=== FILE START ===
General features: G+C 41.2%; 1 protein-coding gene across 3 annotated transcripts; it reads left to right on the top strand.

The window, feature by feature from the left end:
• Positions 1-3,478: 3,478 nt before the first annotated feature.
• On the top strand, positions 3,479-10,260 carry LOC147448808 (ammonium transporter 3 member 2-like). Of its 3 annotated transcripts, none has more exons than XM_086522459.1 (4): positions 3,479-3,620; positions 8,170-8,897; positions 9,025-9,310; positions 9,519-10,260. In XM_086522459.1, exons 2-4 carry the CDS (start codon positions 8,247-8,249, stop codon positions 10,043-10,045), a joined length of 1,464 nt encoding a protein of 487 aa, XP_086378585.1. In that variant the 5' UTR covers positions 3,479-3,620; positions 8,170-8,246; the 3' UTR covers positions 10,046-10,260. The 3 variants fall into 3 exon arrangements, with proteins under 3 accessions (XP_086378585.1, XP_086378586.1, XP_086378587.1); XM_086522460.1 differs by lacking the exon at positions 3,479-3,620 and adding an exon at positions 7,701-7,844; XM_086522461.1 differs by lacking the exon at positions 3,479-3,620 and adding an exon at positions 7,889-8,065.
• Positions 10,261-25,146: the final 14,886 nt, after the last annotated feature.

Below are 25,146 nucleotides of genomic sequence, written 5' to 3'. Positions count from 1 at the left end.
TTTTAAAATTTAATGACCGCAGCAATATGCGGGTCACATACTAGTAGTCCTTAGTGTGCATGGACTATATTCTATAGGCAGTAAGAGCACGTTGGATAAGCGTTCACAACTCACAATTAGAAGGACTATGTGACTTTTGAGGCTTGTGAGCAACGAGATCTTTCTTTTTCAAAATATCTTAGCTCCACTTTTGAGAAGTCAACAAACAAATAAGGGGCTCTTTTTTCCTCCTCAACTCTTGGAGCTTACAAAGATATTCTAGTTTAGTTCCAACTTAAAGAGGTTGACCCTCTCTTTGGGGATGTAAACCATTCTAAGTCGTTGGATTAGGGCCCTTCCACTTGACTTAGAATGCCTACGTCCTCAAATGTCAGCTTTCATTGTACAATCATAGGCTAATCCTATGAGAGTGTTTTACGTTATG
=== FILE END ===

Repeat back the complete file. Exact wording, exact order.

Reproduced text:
General features: G+C 41.2%; 1 protein-coding gene across 3 annotated transcripts; it reads left to right on the top strand.

The window, feature by feature from the left end:
• Positions 1-3,478: 3,478 nt before the first annotated feature.
• On the top strand, positions 3,479-10,260 carry LOC147448808 (ammonium transporter 3 member 2-like). Of its 3 annotated transcripts, none has more exons than XM_086522459.1 (4): positions 3,479-3,620; positions 8,170-8,897; positions 9,025-9,310; positions 9,519-10,260. In XM_086522459.1, exons 2-4 carry the CDS (start codon positions 8,247-8,249, stop codon positions 10,043-10,045), a joined length of 1,464 nt encoding a protein of 487 aa, XP_086378585.1. In that variant the 5' UTR covers positions 3,479-3,620; positions 8,170-8,246; the 3' UTR covers positions 10,046-10,260. The 3 variants fall into 3 exon arrangements, with proteins under 3 accessions (XP_086378585.1, XP_086378586.1, XP_086378587.1); XM_086522460.1 differs by lacking the exon at positions 3,479-3,620 and adding an exon at positions 7,701-7,844; XM_086522461.1 differs by lacking the exon at positions 3,479-3,620 and adding an exon at positions 7,889-8,065.
• Positions 10,261-25,146: the final 14,886 nt, after the last annotated feature.

Below are 25,146 nucleotides of genomic sequence, written 5' to 3'. Positions count from 1 at the left end.
TTTTAAAATTTAATGACCGCAGCAATATGCGGGTCACATACTAGTAGTCCTTAGTGTGCATGGACTATATTCTATAGGCAGTAAGAGCACGTTGGATAAGCGTTCACAACTCACAATTAGAAGGACTATGTGACTTTTGAGGCTTGTGAGCAACGAGATCTTTCTTTTTCAAAATATCTTAGCTCCACTTTTGAGAAGTCAACAAACAAATAAGGGGCTCTTTTTTCCTCCTCAACTCTTGGAGCTTACAAAGATATTCTAGTTTAGTTCCAACTTAAAGAGGTTGACCCTCTCTTTGGGGATGTAAACCATTCTAAGTCGTTGGATTAGGGCCCTTCCACTTGACTTAGAATGCCTACGTCCTCAAATGTCAGCTTTCATTGTACAATCATAGGCTAATCCTATGAGAGTGTTTTACGTTATG